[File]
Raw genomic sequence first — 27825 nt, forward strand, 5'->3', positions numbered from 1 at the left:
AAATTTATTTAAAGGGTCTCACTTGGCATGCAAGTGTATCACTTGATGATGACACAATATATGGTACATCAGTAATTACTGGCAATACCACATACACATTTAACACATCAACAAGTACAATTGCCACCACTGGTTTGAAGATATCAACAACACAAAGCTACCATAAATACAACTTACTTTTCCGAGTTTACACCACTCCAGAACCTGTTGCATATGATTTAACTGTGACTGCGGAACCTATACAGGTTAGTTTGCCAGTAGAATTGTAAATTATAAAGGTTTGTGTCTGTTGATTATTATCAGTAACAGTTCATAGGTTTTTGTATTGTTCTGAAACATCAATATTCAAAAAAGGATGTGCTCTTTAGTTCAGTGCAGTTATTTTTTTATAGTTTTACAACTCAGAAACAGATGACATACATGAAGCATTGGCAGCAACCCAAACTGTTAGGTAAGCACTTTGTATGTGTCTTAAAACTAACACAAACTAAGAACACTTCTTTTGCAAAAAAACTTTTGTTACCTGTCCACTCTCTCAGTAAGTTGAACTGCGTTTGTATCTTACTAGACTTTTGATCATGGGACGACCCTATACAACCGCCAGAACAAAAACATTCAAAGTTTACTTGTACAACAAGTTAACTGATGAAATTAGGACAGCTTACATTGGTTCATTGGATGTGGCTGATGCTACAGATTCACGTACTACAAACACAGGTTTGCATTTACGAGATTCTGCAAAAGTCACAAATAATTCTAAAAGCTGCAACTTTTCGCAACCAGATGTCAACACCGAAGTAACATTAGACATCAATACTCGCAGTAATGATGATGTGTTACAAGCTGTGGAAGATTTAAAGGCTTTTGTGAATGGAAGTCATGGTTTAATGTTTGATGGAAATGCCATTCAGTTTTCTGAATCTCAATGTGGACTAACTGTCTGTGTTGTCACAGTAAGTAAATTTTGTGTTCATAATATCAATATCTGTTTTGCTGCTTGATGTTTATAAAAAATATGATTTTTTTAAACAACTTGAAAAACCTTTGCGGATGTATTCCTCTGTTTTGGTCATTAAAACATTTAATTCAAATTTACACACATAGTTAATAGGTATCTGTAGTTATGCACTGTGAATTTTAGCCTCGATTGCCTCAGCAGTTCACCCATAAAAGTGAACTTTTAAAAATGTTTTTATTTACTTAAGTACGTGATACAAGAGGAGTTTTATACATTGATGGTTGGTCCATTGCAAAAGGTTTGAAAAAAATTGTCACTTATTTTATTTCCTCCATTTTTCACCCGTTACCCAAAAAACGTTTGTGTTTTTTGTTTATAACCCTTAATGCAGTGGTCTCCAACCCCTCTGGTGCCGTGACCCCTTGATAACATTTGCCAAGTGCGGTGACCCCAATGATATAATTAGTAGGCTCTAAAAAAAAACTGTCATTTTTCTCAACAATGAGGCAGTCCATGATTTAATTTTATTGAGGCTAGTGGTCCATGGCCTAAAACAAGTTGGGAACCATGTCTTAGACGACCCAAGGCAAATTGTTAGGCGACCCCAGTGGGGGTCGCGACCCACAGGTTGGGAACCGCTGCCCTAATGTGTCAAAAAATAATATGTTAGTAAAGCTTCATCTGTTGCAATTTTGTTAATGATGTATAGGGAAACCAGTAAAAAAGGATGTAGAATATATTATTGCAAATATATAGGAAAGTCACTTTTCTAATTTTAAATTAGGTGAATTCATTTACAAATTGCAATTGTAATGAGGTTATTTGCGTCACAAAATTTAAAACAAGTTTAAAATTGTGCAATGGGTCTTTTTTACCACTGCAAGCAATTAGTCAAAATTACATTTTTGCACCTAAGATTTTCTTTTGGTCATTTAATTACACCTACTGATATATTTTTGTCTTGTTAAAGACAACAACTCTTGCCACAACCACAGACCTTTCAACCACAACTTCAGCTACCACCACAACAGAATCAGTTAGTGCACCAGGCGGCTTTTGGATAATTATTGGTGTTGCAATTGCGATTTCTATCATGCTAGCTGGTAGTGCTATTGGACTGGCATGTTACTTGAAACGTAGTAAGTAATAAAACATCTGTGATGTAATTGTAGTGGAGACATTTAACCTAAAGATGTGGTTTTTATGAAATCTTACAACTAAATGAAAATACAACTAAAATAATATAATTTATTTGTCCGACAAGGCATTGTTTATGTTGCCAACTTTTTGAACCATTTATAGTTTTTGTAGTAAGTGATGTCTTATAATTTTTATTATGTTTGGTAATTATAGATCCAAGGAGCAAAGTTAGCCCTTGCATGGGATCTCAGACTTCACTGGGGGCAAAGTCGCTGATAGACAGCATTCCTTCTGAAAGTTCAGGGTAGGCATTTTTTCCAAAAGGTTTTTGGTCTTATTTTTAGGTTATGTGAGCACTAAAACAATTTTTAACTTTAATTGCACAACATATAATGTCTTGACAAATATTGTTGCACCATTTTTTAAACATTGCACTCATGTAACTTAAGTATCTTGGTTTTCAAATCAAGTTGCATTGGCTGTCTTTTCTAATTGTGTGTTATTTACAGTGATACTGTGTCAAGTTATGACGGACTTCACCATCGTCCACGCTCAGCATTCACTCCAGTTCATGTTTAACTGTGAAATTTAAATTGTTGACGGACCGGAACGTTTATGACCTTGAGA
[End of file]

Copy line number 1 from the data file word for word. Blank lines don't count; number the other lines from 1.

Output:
Raw genomic sequence first — 27825 nt, forward strand, 5'->3', positions numbered from 1 at the left: